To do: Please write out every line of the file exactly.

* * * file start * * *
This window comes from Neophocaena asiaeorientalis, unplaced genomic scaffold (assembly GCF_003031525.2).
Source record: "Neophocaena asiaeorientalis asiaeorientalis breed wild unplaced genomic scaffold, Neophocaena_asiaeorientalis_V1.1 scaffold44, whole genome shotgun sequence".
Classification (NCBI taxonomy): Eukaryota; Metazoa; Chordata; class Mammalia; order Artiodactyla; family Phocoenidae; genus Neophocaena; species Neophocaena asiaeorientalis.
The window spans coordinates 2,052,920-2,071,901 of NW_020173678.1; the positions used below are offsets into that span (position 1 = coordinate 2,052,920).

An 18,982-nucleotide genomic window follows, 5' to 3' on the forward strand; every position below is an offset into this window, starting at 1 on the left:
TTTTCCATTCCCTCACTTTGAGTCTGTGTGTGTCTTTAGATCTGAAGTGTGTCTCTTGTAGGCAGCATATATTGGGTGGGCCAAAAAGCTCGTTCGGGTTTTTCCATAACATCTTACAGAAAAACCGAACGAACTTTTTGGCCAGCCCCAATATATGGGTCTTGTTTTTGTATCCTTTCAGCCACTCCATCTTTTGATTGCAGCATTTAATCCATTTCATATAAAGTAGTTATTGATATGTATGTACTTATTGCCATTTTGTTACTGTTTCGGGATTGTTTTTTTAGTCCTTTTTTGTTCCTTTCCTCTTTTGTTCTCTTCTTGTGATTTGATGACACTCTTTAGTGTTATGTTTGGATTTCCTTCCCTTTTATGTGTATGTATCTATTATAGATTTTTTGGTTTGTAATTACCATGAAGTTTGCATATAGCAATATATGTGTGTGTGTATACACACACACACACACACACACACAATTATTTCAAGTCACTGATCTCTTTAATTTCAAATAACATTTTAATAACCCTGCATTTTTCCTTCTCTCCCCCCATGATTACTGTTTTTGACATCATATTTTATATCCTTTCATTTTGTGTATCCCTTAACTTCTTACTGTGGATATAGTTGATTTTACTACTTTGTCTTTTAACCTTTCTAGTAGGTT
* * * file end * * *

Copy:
This window comes from Neophocaena asiaeorientalis, unplaced genomic scaffold (assembly GCF_003031525.2).
Source record: "Neophocaena asiaeorientalis asiaeorientalis breed wild unplaced genomic scaffold, Neophocaena_asiaeorientalis_V1.1 scaffold44, whole genome shotgun sequence".
Classification (NCBI taxonomy): Eukaryota; Metazoa; Chordata; class Mammalia; order Artiodactyla; family Phocoenidae; genus Neophocaena; species Neophocaena asiaeorientalis.
The window spans coordinates 2,052,920-2,071,901 of NW_020173678.1; the positions used below are offsets into that span (position 1 = coordinate 2,052,920).

An 18,982-nucleotide genomic window follows, 5' to 3' on the forward strand; every position below is an offset into this window, starting at 1 on the left:
TTTTCCATTCCCTCACTTTGAGTCTGTGTGTGTCTTTAGATCTGAAGTGTGTCTCTTGTAGGCAGCATATATTGGGTGGGCCAAAAAGCTCGTTCGGGTTTTTCCATAACATCTTACAGAAAAACCGAACGAACTTTTTGGCCAGCCCCAATATATGGGTCTTGTTTTTGTATCCTTTCAGCCACTCCATCTTTTGATTGCAGCATTTAATCCATTTCATATAAAGTAGTTATTGATATGTATGTACTTATTGCCATTTTGTTACTGTTTCGGGATTGTTTTTTTAGTCCTTTTTTGTTCCTTTCCTCTTTTGTTCTCTTCTTGTGATTTGATGACACTCTTTAGTGTTATGTTTGGATTTCCTTCCCTTTTATGTGTATGTATCTATTATAGATTTTTTGGTTTGTAATTACCATGAAGTTTGCATATAGCAATATATGTGTGTGTGTATACACACACACACACACACACACACAATTATTTCAAGTCACTGATCTCTTTAATTTCAAATAACATTTTAATAACCCTGCATTTTTCCTTCTCTCCCCCCATGATTACTGTTTTTGACATCATATTTTATATCCTTTCATTTTGTGTATCCCTTAACTTCTTACTGTGGATATAGTTGATTTTACTACTTTGTCTTTTAACCTTTCTAGTAGGTT